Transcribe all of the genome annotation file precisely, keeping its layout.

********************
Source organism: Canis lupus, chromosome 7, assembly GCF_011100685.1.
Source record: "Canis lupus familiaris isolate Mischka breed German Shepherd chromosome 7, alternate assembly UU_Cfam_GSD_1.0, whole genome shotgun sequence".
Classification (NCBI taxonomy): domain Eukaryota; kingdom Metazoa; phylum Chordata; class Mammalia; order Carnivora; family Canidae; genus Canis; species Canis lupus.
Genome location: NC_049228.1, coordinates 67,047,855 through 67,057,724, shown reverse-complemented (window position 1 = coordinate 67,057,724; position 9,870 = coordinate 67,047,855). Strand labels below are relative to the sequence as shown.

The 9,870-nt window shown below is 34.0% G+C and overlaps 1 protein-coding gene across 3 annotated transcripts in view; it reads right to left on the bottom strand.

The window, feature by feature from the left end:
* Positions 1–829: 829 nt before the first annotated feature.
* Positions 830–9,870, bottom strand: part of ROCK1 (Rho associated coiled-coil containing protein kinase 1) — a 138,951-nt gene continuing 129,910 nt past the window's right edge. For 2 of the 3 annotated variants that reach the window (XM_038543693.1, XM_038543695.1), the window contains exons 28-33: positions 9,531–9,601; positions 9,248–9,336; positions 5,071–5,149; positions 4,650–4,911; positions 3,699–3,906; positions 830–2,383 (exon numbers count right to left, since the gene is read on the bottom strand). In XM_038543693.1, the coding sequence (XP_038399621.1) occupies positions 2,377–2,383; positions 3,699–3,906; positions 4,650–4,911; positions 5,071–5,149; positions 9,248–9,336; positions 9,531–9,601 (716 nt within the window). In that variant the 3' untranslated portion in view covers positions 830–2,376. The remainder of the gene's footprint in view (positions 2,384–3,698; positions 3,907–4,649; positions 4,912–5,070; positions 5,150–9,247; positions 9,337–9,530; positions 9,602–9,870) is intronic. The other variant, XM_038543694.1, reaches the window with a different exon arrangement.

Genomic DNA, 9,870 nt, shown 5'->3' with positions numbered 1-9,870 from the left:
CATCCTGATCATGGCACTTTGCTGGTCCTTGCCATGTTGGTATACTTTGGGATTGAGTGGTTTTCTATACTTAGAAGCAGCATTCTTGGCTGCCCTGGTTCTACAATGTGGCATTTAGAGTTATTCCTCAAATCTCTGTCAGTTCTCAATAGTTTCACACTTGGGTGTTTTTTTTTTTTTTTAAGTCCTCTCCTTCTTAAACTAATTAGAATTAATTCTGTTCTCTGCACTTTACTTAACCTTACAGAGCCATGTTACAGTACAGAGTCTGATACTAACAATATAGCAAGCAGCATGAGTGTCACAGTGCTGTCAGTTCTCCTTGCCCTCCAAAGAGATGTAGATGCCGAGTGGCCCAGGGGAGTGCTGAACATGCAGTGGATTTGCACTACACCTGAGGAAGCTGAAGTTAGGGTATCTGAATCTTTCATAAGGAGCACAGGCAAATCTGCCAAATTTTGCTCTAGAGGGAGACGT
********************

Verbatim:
Source organism: Canis lupus, chromosome 7, assembly GCF_011100685.1.
Source record: "Canis lupus familiaris isolate Mischka breed German Shepherd chromosome 7, alternate assembly UU_Cfam_GSD_1.0, whole genome shotgun sequence".
Classification (NCBI taxonomy): domain Eukaryota; kingdom Metazoa; phylum Chordata; class Mammalia; order Carnivora; family Canidae; genus Canis; species Canis lupus.
Genome location: NC_049228.1, coordinates 67,047,855 through 67,057,724, shown reverse-complemented (window position 1 = coordinate 67,057,724; position 9,870 = coordinate 67,047,855). Strand labels below are relative to the sequence as shown.

The 9,870-nt window shown below is 34.0% G+C and overlaps 1 protein-coding gene across 3 annotated transcripts in view; it reads right to left on the bottom strand.

The window, feature by feature from the left end:
* Positions 1–829: 829 nt before the first annotated feature.
* Positions 830–9,870, bottom strand: part of ROCK1 (Rho associated coiled-coil containing protein kinase 1) — a 138,951-nt gene continuing 129,910 nt past the window's right edge. For 2 of the 3 annotated variants that reach the window (XM_038543693.1, XM_038543695.1), the window contains exons 28-33: positions 9,531–9,601; positions 9,248–9,336; positions 5,071–5,149; positions 4,650–4,911; positions 3,699–3,906; positions 830–2,383 (exon numbers count right to left, since the gene is read on the bottom strand). In XM_038543693.1, the coding sequence (XP_038399621.1) occupies positions 2,377–2,383; positions 3,699–3,906; positions 4,650–4,911; positions 5,071–5,149; positions 9,248–9,336; positions 9,531–9,601 (716 nt within the window). In that variant the 3' untranslated portion in view covers positions 830–2,376. The remainder of the gene's footprint in view (positions 2,384–3,698; positions 3,907–4,649; positions 4,912–5,070; positions 5,150–9,247; positions 9,337–9,530; positions 9,602–9,870) is intronic. The other variant, XM_038543694.1, reaches the window with a different exon arrangement.

Genomic DNA, 9,870 nt, shown 5'->3' with positions numbered 1-9,870 from the left:
CATCCTGATCATGGCACTTTGCTGGTCCTTGCCATGTTGGTATACTTTGGGATTGAGTGGTTTTCTATACTTAGAAGCAGCATTCTTGGCTGCCCTGGTTCTACAATGTGGCATTTAGAGTTATTCCTCAAATCTCTGTCAGTTCTCAATAGTTTCACACTTGGGTGTTTTTTTTTTTTTTTAAGTCCTCTCCTTCTTAAACTAATTAGAATTAATTCTGTTCTCTGCACTTTACTTAACCTTACAGAGCCATGTTACAGTACAGAGTCTGATACTAACAATATAGCAAGCAGCATGAGTGTCACAGTGCTGTCAGTTCTCCTTGCCCTCCAAAGAGATGTAGATGCCGAGTGGCCCAGGGGAGTGCTGAACATGCAGTGGATTTGCACTACACCTGAGGAAGCTGAAGTTAGGGTATCTGAATCTTTCATAAGGAGCACAGGCAAATCTGCCAAATTTTGCTCTAGAGGGAGACGT